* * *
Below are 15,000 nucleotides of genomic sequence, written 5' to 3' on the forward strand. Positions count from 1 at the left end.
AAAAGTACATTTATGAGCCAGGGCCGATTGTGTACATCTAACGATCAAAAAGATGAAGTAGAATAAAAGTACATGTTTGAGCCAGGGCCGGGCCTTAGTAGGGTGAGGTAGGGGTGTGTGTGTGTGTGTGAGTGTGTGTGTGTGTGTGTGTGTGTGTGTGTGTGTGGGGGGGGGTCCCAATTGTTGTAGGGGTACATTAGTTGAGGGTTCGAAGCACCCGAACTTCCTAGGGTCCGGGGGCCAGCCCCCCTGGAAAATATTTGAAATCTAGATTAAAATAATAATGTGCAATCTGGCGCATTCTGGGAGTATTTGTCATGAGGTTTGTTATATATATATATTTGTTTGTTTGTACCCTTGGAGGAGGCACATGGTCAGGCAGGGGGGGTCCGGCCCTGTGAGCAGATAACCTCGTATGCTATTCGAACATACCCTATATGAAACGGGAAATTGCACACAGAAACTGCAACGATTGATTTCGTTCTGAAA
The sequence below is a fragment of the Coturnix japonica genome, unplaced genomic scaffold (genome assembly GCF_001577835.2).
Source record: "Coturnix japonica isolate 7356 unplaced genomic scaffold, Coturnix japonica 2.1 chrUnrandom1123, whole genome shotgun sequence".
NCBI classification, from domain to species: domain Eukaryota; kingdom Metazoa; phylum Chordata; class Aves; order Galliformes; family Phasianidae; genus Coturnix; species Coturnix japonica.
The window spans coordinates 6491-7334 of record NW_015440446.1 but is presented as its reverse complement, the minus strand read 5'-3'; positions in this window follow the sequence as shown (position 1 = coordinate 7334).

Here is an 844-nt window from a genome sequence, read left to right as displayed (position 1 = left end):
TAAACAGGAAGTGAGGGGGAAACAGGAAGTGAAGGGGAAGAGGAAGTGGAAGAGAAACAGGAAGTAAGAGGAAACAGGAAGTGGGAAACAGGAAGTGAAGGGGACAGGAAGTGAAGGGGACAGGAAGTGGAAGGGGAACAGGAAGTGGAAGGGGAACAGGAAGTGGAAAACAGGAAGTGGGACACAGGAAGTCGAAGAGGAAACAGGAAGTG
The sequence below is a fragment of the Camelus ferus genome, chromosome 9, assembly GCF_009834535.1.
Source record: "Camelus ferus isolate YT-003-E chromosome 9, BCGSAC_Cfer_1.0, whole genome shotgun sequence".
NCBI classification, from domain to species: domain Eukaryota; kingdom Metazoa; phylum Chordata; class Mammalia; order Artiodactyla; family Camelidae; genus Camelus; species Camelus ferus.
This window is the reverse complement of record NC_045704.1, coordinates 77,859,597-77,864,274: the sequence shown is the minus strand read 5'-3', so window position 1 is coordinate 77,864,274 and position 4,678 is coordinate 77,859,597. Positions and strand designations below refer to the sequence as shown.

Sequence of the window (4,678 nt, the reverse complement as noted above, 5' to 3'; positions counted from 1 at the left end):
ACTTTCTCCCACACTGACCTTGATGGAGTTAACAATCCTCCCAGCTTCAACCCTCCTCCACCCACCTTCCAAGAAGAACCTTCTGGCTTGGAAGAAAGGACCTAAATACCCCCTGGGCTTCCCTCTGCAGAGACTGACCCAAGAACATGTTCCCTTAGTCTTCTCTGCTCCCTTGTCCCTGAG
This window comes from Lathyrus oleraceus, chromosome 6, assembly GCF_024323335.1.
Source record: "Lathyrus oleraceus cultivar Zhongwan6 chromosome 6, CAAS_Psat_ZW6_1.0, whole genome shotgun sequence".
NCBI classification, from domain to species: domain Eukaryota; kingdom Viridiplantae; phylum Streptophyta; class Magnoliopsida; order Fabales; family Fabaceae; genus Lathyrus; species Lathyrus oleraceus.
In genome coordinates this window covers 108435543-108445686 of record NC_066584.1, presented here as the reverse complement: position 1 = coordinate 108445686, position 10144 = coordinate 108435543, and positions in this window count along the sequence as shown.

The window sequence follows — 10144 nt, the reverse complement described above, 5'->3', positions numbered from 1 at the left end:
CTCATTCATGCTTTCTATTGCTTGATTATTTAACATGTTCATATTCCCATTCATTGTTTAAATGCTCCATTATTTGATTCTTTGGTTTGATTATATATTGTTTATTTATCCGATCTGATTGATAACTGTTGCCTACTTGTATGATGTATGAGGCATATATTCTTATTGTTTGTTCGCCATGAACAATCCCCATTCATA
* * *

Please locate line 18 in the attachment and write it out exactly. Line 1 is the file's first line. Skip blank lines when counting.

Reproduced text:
In genome coordinates this window covers 108435543-108445686 of record NC_066584.1, presented here as the reverse complement: position 1 = coordinate 108445686, position 10144 = coordinate 108435543, and positions in this window count along the sequence as shown.